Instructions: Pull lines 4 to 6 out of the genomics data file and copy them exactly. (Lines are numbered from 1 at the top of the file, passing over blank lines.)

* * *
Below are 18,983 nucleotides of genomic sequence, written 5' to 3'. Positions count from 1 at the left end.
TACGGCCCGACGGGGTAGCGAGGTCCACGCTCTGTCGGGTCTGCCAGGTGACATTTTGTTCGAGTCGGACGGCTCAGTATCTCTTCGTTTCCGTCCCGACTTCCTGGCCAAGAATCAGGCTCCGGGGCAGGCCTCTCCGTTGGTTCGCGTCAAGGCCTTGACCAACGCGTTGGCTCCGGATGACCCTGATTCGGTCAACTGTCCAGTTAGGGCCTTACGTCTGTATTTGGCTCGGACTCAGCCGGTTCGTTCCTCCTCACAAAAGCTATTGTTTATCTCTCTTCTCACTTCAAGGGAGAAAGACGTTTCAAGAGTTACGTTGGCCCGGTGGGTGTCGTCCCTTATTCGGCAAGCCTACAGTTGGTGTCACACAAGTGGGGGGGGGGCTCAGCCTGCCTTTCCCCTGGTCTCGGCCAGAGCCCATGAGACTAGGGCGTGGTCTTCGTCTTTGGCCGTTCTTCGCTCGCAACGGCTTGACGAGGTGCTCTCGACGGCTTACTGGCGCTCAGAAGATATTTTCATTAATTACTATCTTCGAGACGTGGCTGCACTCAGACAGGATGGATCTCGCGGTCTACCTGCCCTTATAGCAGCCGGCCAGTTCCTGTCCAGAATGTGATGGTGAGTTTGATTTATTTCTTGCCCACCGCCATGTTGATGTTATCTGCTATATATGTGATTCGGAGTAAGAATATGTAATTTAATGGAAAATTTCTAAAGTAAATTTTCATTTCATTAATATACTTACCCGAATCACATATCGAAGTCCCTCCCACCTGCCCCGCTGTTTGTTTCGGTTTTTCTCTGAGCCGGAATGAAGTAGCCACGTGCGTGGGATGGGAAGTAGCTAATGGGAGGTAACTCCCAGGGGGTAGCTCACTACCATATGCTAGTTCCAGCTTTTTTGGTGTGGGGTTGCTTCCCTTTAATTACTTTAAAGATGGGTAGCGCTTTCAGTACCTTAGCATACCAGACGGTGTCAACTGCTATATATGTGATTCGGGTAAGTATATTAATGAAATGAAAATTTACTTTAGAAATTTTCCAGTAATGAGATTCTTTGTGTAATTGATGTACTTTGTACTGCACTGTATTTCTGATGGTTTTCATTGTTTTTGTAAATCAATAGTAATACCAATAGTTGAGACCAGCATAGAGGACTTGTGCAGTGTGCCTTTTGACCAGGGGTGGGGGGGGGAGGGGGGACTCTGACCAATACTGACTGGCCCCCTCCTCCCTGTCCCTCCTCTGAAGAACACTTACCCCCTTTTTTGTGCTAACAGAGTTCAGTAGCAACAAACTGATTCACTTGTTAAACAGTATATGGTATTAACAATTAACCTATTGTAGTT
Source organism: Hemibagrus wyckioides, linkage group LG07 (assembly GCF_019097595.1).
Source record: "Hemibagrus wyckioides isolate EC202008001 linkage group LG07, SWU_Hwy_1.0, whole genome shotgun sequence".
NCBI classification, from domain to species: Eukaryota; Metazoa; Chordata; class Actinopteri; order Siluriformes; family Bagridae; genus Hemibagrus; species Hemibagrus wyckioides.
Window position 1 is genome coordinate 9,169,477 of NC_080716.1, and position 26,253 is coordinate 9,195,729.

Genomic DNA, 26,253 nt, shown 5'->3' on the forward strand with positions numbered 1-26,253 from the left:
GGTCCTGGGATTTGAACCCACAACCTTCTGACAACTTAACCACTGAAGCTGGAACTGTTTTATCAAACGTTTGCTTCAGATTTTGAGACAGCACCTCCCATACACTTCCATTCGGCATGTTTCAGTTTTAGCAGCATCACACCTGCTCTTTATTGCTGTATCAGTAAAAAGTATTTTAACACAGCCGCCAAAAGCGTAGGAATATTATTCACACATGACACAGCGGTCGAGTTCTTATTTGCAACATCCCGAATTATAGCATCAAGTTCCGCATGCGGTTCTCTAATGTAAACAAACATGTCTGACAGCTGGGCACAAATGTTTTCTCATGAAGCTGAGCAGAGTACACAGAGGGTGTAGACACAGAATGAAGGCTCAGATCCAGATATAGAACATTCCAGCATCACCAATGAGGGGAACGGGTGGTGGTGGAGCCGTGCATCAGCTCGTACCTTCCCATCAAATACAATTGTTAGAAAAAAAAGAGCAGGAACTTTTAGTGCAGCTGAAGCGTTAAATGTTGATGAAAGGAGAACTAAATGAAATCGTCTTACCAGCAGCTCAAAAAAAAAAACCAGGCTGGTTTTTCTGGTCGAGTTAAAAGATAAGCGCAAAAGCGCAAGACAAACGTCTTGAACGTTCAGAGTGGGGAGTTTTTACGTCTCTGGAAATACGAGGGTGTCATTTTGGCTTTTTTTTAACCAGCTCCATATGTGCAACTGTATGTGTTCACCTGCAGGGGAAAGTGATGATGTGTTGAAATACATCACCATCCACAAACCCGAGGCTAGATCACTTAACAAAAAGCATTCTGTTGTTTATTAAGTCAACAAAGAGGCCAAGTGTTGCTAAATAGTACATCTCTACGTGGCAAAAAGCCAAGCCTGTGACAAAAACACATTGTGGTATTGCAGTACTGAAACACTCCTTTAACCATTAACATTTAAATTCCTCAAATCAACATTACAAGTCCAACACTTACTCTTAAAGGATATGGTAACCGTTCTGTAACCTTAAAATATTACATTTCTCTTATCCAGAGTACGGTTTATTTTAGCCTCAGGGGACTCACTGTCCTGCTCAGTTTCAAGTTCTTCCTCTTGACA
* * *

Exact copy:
Source record: "Hemibagrus wyckioides isolate EC202008001 linkage group LG07, SWU_Hwy_1.0, whole genome shotgun sequence".
NCBI classification, from domain to species: Eukaryota; Metazoa; Chordata; class Actinopteri; order Siluriformes; family Bagridae; genus Hemibagrus; species Hemibagrus wyckioides.
Window position 1 is genome coordinate 9,169,477 of NC_080716.1, and position 26,253 is coordinate 9,195,729.